What exactly is outdoor learning?
“Simply put, it is the provision of engaging, tactile activities and learning opportunities in the natural world beyond that of the confines of the traditional classroom,” says Australian International School’s (AIS) Acting Head of Outdoor Education Catherine Siew.
Research shows that children who play outside are more active and develop gross motor skills faster. “In my opinion,” says Catherine, “the return to nature-based programs enhance children’s sense of belonging in our world in a deep and profound way.” When coupled with initiatives like school garden projects, nature-based play creates a generation of children with healthier minds, bodies, hearts and souls, she adds.
In fact, AIS recently launched its new Outdoor Education Program, which provides students from Prep to Year 12 with outdoor learning opportunities. “Students develop key skills such as teamwork, leadership and resilience, while broadening their awareness and appreciation of the natural environment,” says Catherine.
The aim of this new programme? “For children to enjoy their outdoor experiences, whether it’s a short day trip in the younger years of the school, or an extended 10-day camp in secondary school,” says Catherine. A good example of this is the recent Year 4 trip to Gunung Ledang in Johor, Malaysia, where the 9- and 10-year-old students went river tracing, waterfall and jungle hiking, firelighting and more.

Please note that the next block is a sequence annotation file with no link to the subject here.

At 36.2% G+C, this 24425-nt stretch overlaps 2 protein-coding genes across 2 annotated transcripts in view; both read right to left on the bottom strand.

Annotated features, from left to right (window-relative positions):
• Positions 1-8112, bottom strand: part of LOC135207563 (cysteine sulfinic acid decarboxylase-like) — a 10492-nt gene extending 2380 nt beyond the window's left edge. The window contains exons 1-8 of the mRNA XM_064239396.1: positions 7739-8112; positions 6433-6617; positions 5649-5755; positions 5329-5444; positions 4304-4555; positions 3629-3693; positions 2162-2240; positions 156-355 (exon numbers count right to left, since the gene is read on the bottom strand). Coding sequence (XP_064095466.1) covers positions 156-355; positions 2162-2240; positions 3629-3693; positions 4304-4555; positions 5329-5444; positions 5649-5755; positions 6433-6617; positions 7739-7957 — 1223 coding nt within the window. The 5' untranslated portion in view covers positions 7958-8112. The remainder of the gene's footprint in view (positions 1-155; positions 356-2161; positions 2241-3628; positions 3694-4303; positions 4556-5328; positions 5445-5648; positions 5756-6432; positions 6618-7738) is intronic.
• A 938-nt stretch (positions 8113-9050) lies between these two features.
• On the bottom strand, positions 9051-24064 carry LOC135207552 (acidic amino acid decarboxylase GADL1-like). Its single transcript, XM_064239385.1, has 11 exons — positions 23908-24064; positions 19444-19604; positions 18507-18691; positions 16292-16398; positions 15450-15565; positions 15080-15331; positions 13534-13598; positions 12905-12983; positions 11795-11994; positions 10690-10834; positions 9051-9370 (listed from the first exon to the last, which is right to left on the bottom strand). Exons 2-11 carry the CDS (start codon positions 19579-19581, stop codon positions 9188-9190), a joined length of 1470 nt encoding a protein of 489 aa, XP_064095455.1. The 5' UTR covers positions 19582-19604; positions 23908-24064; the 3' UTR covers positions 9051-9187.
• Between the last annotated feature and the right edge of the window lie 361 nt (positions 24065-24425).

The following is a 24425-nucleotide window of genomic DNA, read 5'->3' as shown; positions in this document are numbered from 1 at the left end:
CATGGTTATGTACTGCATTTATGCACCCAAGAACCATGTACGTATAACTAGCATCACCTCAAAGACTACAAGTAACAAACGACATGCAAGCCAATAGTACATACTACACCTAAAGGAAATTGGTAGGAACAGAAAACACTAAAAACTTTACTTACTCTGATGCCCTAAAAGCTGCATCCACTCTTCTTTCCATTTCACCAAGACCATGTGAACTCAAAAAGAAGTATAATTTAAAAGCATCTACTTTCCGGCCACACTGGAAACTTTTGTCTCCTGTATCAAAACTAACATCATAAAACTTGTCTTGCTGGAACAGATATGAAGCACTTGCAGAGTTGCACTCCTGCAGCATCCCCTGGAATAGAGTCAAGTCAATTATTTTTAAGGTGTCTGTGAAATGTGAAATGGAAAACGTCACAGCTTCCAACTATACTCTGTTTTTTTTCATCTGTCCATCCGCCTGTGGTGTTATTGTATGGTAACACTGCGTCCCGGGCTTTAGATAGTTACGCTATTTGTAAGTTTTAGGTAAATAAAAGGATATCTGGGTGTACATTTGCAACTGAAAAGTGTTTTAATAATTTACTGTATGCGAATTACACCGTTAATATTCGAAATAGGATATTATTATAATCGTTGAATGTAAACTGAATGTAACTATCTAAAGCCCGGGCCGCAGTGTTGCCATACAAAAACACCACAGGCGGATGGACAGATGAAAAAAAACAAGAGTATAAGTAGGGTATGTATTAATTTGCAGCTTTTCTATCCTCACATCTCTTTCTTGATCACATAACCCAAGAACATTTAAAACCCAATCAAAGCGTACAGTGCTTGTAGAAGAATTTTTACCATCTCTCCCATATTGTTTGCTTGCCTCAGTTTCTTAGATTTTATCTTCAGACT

The trip took children outside of their comfort zone and they encountered plenty of physical, mental and social challenges.
One highlight of the trip, says Catherine, was the waterfall walk. It became a natural water park for the children – they thoroughly enjoyed swimming and sliding in the rapids and cheering each other on. But, they also noticed that there was rubbish on the side of the river, and began questioning why it was there and what impact it had on the environment.
“Seeing issues like this on a small scale encourages them to think about wider problems of pollution and environmental hazards and how these may be harming the world as a whole,” says Catherine.
Visit the AIS website to learn more about the Outdoor Education Program or to book a personal tour of the school.
From The Finder Kids, Vol. 25, November 2018
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